Friday, September 28, 2012
Necromancing the Stone (Necromancer #2) by Lish McBride
Necromancing the Stone by Lish McBride
With the defeat of the evil Douglas behind him, Sam LaCroix is getting used to his new life. Okay, so he hadn’t exactly planned on being a powerful necromancer with a seat on the local magical council and a capricious werewolf sort-of-girlfriend, but things are going fine, right?
Well . . . not really. He’s pretty tired of getting beat up by everyone and their mother, for one thing, and he can’t help but feel that his new house hates him. His best friend is a werebear, someone is threatening his sister, and while Sam realizes that he himself has a lot of power at his fingertips, he’s not exactly sure how to use it. Which, he has to admit, is a bit disconcerting.
But when everything starts falling apart, he decides it’s time to step up and take control. His attempts to do so just bring up more questions, though, the most important of which is more than a little alarming: Is Douglas really dead?
My rating: 4 of 5 stars
So much fun. This time a year ago, (has it been that long?) I was gushing over how much I loved this and that in Hold Me Closer, Necromancer. Sam and his buddies' return rekindled some of that love. Sam is not the same screw up he was before, but he still does stick his foot in it at times, only made funnier with him still having some of the best lines and having friends who are each all endearing one way or another.
He’s inherited all that had been Douglas’ power, riches and plenty other little oddities. It is Sam’s attempts at fitting things together that reveal more of his go easy kid, go with flow attitude; but it’s also the very same that has him ignore (at his peril) certain things. Him figuring out how he fit in Douglas’ place with Douglas’s people, had him looking on the bright side even when there was none! So, it should be no surprise to find Sam screwing up, getting up and trying to make things right, over and over again.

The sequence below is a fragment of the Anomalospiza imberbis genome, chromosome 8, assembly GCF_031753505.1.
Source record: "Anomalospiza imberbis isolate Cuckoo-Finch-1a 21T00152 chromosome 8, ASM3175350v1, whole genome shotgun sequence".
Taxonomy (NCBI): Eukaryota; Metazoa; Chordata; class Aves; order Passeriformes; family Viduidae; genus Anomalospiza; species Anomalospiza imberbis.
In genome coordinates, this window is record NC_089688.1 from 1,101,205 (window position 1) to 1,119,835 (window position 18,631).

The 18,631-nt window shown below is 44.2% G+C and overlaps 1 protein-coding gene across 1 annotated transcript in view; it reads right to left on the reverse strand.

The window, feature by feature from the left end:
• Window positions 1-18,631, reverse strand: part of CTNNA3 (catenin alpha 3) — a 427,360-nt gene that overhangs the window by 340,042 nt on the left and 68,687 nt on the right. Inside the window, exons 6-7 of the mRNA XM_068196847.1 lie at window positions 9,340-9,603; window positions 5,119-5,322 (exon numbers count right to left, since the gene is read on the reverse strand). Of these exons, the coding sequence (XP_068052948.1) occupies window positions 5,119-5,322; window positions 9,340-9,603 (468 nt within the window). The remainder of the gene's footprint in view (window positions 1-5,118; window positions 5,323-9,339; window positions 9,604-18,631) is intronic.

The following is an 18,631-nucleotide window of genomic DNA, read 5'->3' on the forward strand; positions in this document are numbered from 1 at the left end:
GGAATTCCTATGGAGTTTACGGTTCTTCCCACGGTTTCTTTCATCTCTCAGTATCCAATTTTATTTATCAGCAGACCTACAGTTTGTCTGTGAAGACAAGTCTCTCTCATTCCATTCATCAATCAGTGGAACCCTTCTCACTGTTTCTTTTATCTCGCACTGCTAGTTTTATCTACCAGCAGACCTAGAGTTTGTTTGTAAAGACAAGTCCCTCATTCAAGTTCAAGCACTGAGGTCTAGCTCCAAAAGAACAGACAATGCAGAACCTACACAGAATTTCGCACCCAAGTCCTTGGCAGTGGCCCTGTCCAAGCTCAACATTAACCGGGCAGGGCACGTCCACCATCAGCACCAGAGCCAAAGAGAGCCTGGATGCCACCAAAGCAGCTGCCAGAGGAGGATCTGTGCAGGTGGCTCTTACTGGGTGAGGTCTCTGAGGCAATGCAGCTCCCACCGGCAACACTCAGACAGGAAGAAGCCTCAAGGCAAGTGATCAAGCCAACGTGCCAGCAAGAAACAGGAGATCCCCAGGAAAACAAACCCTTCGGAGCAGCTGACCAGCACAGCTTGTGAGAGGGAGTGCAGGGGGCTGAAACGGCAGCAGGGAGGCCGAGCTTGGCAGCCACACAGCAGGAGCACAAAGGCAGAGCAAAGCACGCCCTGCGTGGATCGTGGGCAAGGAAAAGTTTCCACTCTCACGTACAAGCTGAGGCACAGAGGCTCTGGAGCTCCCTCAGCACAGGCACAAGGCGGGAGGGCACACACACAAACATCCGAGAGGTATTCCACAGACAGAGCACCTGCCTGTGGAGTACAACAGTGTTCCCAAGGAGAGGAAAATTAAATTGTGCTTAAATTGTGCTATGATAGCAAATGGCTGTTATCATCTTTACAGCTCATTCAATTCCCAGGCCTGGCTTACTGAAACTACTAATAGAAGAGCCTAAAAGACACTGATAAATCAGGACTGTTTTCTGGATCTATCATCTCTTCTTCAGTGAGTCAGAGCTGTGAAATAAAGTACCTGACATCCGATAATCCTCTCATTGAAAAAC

Sam , the vegetarian necromancer on the supernatural council, makes it seem like the secondary characters have not much going for them. How can a shifter compare to that, or a vampire for that matter? The thing is all of them were equally quirky/ funny. With them as backdrop, he’s lack of know how is emphasized, but it’s also against them that kindness shines bright(er). Because with the pack everything is all about business, It’s here we catch a glimpse into their how to’s and who to go to’s; and it’s a glimpse that’s made me more curious because Bran, Brid and Sean differ so greatly.
Things are made doubly hard: where he stands with them is made less certain with things that unfold. An out of nowhere, heart ache-development moment, mind you. It’s not an unimportant heart ache-y moment either, as it is what propels all of them into action.
But them in action is key here. There’s a lot if Sam trying to catch up with others, with his friends Ramon a were-bear *so much win, right there,*Brooke and her ghostliness, Frank being mini-James, and Brid and her brothers being pack. The thing I loved most? It wasn’t just Sam! It’s him with everyone else; that genuine affection he has for them and even those little guilty moments he feels because of them. Simply there’s a genuine and fun connection here that I liked. Also, the fact that no matter how different he may think he is, there is always someone or something odder to consider. I mean just take the gnomes, Big Foot and a cat obsessed chupacabra!
I cracked up at how he and his friends tip toed around each other, then didn’t. Add a little drama that had my heart clutch all of a sudden… overall this was fun, fast and different. A lot of this reminds me I need to pick up Hexed now.
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